• During the last years we assisted to an exponential growth of scientific discoveries for catalysis by gold and many applications have been found for Au-based catalysts. In the literature there are several studies concerning the use of gold-based catalysts for environmental applications and good results are reported for the catalytic combustion of different volatile organic compounds (VOCs). Recently it has also been established that gold-based catalysts are potentially capable of being effectively employed in fuel cells in order to remove CO traces by preferential CO oxidation in H2-rich streams. Bi-metallic catalysts have attracted increasing attention because of their markedly different properties from either of the costituent metals, and above all their enhanced catalytic activity, selectivity and stability. In the literature there are several studies demostrating the beneficial effect due to the addition of an iron component to gold supported catalysts in terms of enhanced activity, selectivity, resistence to deactivation and prolonged lifetime of the catalyst. In this work we tried to develop a methodology for the preparation of iron stabilized gold nanoparticles with controlled size and composition, particularly in terms of obtaining an intimate contact between different phases, since it is well known that the catalytic behaviour of multi-component supported catalysts is strongly influenced by the size of the metal particles and by their reciprocal interaction. Ligand stabilized metal clusters, with nanometric dimensions, are possible precursors for the preparation of catalytically active nanoparticles with controlled dimensions and compositions. Among these, metal carbonyl clusters are quite attractive, since they can be prepared with several different sizes and compositions and, moreover, they are decomposed under very mild conditions. A novel preparation method was developed during this thesis for the preparation of iron and gold/iron supported catalysts using bi-metallic carbonyl clusters as precursors of highly dispersed nanoparticles over TiO2 and CeO2, which are widely considered two of the most suitable supports for gold nanoparticles. Au/FeOx catalysts were prepared by employing the bi-metallic carbonyl cluster salts [NEt4]4[Au4Fe4(CO)16] (Fe/Au=1) and [NEt4][AuFe4(CO)16] (Fe/Au=4), and for comparison FeOx samples were prepared by employing the homometallic [NEt4][HFe3(CO)11] cluster. These clusters were prepared by Prof. Longoni research group (Department of Physical and Inorganic Chemistry- University of Bologna). Particular attention was dedicated to the optimization of a suitable thermal treatment in order to achieve, apart from a good Au and Fe metal dispersion, also the formation of appropriate species with good catalytic properties. A deep IR study was carried out in order to understand the physical interaction between clusters and different supports and detect the occurrence of chemical reactions between them at any stage of the preparation. The characterization by BET, XRD, TEM, H2-TPR, ICP-AES and XPS was performed in order to investigate the catalysts properties, whit particular attention to the interaction between Au and Fe and its influence on the catalytic activity. This novel preparation method resulted in small gold metallic nanoparticles surrounded by highly dispersed iron oxide species, essentially in an amorphous phase, on both TiO2 and CeO2. The results presented in this thesis confirmed that FeOx species can stabilize small Au particles, since keeping costant the gold content but introducing a higher iron amount a higher metal dispersion was achieved. Partial encapsulation of gold atoms by iron species was observed since the Au/Fe surface ratio was found much lower than bulk ratio and a strong interaction between gold and oxide species, both of iron oxide and supports, was achieved. The prepared catalysts were tested in the total oxidation of VOCs, using toluene and methanol as probe molecules for aromatics and alchols, respectively, and in the PROX reaction. Different performances were observed on titania and ceria catalysts, on both toluene and methanol combustion. Toluene combustion on titania catalyst was found to be enhanced increasing iron loading while a moderate effect on FeOx-Ti activity was achieved by Au addition. In this case toluene combustion was improved due to a higher oxygen mobility depending on enhanced oxygen activation by FeOx and Au/FeOx dispersed on titania. On the contrary ceria activity was strongly decreased in the presence of FeOx, while the introduction of gold was found to moderate the detrimental effect of iron species. In fact, excellent ceria performances are due to its ability to adsorb toluene and O2. Since toluene activation is the determining factor for its oxidation, the partial coverage of ceria sites, responsible of toluene adsorption, by FeOx species finely dispersed on the surface resulted in worse efficiency in toluene combustion. Better results were obtained for both ceria and titania catalysts on methanol total oxidation. In this case, the performances achieved on differently supported catalysts indicate that the oxygen mobility is the determining factor in this reaction. The introduction of gold on both TiO2 and CeO2 catalysts, lead to a higher oxygen mobility due to the weakening of both Fe-O and Ce-O bonds and consequently to enhanced methanol combustion. The catalytic activity was found to strongly depend on oxygen mobility and followed the same trend observed for catalysts reducibility. Regarding CO PROX reaction, it was observed that Au/FeOx titania catalysts are less active than ceria ones, due to the lower reducibility of titania compared to ceria. In fact the availability of lattice oxygen involved in PROX reaction is much higher in the latter catalysts. However, the CO PROX performances observed for ceria catalysts are not really high compared to data reported in literature, probably due to the very low Au/Fe surface ratio achieved with this preparation method. CO preferential oxidation was found to strongly depend on Au particle size but also on surface oxygen reducibility, depending on the different oxide species which can be formed using different thermal treatment conditions or varying the iron loading over the support.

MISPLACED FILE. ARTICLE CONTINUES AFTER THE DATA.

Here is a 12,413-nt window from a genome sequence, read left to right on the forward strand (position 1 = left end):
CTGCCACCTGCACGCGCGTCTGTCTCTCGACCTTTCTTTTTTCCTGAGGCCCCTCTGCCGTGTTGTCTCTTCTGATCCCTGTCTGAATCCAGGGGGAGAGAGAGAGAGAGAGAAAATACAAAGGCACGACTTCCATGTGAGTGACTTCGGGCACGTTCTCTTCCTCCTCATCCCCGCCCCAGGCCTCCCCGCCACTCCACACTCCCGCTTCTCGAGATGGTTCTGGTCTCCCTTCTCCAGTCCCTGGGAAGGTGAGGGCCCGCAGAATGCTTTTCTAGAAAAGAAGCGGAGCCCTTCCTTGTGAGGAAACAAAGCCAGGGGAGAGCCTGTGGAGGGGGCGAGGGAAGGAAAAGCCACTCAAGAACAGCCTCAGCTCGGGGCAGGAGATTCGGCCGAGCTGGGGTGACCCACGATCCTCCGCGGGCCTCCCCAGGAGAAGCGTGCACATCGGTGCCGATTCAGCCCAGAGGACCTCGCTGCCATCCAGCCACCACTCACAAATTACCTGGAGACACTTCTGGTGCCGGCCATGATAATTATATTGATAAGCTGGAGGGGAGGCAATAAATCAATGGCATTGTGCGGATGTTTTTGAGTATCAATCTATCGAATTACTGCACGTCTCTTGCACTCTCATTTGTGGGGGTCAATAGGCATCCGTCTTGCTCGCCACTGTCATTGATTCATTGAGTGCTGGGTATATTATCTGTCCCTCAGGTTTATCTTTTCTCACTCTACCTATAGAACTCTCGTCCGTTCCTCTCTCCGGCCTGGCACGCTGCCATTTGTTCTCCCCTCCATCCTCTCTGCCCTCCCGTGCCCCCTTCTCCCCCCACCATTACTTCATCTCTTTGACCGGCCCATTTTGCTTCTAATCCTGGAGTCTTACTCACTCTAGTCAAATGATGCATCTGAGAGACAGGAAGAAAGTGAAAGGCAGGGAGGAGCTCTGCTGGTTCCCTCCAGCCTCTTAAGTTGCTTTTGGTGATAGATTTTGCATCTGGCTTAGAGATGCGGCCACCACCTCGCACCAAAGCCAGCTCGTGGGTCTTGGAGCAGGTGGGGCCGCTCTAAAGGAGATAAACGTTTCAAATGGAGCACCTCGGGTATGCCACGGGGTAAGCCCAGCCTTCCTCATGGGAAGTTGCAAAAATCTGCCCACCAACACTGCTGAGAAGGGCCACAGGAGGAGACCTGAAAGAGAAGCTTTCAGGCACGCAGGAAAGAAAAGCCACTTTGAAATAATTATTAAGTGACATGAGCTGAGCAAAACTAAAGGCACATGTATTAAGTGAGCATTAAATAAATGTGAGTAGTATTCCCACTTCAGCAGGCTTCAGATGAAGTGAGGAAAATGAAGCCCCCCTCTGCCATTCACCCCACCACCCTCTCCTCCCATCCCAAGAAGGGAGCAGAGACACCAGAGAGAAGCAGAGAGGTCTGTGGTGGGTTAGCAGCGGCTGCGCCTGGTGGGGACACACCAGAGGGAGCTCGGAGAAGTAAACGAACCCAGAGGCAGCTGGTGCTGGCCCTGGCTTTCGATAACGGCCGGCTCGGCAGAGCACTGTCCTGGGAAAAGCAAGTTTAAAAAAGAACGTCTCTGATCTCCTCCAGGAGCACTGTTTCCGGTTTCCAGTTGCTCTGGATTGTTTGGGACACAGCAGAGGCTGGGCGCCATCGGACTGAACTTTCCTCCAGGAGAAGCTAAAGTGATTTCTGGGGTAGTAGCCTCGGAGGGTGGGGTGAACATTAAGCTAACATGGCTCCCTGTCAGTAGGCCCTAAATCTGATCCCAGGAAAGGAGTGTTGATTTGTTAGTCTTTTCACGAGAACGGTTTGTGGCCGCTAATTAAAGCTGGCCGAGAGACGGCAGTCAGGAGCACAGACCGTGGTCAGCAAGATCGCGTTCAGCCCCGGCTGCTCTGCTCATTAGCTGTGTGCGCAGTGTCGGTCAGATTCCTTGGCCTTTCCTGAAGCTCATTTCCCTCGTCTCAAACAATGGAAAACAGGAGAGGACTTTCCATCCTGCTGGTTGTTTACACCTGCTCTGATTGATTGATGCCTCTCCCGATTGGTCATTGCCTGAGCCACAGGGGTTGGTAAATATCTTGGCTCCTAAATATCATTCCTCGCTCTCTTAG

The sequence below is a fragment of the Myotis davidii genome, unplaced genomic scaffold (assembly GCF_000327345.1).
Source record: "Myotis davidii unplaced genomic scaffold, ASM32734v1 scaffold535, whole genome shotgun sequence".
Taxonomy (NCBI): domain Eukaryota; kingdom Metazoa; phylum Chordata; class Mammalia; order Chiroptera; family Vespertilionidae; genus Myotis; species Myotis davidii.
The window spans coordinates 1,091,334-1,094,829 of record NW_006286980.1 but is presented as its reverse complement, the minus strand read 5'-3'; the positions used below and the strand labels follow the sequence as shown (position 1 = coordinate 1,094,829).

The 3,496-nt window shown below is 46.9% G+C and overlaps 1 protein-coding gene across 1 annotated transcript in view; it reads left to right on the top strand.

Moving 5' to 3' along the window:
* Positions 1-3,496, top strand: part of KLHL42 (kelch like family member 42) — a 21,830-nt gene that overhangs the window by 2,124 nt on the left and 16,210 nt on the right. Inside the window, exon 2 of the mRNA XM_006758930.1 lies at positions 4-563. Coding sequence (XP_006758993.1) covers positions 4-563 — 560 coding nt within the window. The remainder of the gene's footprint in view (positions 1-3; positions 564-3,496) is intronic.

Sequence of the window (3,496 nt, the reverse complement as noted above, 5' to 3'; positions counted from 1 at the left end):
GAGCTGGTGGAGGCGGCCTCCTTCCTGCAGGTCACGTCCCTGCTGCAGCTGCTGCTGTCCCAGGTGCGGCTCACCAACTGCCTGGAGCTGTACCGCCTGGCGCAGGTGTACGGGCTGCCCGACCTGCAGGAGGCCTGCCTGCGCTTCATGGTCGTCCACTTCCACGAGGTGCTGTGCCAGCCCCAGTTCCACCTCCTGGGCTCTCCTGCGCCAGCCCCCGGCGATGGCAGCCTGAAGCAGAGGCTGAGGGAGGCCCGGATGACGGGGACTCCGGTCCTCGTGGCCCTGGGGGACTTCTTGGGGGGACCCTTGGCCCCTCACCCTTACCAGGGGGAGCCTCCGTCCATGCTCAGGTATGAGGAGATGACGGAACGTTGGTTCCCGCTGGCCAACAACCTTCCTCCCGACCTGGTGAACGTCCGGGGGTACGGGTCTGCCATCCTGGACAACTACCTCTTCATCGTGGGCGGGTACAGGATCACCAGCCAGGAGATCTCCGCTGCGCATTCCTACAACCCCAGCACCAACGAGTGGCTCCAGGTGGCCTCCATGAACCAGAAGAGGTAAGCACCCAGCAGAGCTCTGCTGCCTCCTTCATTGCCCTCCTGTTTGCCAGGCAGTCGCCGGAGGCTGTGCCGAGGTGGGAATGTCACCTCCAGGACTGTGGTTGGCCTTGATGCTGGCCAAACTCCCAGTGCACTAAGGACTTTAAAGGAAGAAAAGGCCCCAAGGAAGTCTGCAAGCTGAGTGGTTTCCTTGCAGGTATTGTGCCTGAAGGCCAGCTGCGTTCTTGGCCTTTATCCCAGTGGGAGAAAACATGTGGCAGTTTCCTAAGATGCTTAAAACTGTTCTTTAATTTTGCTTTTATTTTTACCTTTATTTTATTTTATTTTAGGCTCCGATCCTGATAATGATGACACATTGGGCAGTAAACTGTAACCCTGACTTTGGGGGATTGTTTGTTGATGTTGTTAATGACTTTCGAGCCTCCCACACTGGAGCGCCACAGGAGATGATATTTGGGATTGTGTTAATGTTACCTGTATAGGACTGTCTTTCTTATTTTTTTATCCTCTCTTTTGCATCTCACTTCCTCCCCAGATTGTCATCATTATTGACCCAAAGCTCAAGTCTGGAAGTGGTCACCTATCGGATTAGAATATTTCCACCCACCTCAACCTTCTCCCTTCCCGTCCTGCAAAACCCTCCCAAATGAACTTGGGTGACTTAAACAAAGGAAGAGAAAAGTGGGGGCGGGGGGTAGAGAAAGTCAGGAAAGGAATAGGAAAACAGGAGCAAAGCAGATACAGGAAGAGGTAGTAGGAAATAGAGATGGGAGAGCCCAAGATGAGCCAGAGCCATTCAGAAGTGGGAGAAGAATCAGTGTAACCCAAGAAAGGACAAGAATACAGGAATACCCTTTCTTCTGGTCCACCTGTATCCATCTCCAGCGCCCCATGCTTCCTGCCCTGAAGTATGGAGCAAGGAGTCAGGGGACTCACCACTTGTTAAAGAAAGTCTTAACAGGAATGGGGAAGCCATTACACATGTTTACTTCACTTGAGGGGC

• 2010-03-29


  • Doctoral Thesis
  • PeerReviewed


  • application/pdf



Bonelli, Rosa (2010) Cluster-derived Gold/Iron catalysts for environmental applications, [Dissertation thesis], Alma Mater Studiorum Università di Bologna. Dottorato di ricerca in Chimica industriale , 22 Ciclo. DOI 10.6092/unibo/amsdottorato/2664.